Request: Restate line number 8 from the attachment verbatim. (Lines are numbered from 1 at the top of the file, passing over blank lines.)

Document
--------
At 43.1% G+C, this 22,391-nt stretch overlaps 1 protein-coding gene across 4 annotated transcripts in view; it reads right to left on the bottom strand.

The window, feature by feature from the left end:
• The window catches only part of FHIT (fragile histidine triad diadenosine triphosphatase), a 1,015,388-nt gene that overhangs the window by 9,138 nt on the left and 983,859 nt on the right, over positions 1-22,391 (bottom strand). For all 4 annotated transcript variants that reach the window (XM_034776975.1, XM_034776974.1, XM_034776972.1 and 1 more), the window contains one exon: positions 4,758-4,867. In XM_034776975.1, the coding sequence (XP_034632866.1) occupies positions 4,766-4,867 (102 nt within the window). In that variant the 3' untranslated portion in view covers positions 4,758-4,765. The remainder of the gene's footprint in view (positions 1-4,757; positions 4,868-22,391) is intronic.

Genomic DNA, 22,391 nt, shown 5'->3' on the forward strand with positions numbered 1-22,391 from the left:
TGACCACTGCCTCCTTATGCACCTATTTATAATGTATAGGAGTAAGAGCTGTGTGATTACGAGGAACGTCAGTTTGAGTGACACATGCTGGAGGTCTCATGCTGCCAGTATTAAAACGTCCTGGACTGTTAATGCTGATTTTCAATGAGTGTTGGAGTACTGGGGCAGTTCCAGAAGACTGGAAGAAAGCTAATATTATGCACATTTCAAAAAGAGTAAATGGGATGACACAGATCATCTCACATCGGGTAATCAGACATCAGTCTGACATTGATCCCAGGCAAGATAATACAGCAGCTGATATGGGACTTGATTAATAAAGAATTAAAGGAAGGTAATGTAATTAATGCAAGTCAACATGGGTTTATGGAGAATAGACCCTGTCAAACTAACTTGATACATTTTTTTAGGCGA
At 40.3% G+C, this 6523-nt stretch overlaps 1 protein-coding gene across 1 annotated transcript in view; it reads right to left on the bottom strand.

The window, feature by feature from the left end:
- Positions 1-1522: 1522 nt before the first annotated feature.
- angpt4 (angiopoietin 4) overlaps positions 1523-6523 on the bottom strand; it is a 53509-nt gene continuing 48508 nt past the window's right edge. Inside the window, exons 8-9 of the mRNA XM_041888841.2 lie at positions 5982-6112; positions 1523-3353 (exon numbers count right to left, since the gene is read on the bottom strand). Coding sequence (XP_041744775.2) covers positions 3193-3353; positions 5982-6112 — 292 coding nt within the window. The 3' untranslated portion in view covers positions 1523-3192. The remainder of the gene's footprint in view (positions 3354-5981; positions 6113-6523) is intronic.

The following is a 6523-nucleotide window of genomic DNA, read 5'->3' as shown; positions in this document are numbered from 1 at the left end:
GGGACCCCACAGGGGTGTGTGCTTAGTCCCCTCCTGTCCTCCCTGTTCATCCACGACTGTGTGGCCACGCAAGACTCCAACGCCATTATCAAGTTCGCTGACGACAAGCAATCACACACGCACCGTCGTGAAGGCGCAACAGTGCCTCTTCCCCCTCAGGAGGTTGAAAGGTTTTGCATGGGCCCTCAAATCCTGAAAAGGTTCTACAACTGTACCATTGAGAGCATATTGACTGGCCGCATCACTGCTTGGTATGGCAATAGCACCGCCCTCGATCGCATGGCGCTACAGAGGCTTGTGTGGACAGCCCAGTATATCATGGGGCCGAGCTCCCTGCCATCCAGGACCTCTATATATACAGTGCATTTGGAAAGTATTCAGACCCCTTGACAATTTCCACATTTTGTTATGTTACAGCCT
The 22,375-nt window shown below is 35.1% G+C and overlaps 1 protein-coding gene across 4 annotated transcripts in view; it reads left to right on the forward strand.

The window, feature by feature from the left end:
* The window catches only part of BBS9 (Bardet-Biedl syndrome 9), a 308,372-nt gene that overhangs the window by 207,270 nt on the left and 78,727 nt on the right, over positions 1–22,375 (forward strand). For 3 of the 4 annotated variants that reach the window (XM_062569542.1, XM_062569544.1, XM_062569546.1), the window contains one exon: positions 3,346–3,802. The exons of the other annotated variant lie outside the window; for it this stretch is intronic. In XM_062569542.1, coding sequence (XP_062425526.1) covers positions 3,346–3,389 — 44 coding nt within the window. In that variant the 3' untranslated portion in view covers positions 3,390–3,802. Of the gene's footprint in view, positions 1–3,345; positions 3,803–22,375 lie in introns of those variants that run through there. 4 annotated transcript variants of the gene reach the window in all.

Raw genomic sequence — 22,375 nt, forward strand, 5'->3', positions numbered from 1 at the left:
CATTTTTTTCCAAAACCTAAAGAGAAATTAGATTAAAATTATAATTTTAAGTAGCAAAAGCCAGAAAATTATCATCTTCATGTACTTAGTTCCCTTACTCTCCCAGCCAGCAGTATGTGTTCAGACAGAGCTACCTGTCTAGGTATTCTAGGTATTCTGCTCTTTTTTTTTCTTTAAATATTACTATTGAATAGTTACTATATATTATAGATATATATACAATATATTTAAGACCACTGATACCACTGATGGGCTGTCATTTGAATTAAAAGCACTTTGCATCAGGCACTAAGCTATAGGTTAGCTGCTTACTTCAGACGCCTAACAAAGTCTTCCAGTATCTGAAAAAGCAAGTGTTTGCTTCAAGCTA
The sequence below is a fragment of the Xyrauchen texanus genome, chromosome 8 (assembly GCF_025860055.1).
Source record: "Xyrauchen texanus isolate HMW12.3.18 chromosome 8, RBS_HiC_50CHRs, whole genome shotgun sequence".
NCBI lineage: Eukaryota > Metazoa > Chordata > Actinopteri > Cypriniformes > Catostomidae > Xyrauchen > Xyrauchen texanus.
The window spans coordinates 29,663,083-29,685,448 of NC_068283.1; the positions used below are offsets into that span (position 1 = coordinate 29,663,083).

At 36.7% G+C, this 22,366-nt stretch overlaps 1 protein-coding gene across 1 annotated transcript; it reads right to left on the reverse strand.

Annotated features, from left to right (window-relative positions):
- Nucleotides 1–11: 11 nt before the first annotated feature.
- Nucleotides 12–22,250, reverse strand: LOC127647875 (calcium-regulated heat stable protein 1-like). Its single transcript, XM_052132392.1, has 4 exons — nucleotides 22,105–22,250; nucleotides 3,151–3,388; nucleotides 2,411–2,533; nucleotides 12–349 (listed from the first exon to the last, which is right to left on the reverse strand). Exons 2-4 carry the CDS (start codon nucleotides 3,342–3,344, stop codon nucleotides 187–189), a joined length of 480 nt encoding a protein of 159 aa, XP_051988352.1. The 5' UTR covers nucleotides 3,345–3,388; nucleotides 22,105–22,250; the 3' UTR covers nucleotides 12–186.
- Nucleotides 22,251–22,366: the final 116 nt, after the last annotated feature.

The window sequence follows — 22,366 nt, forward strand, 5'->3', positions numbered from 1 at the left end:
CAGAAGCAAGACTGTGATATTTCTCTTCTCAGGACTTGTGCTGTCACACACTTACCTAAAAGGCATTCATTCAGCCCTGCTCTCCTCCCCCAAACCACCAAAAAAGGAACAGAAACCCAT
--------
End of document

- Positions 1-1522: 1522 nt before the first annotated feature.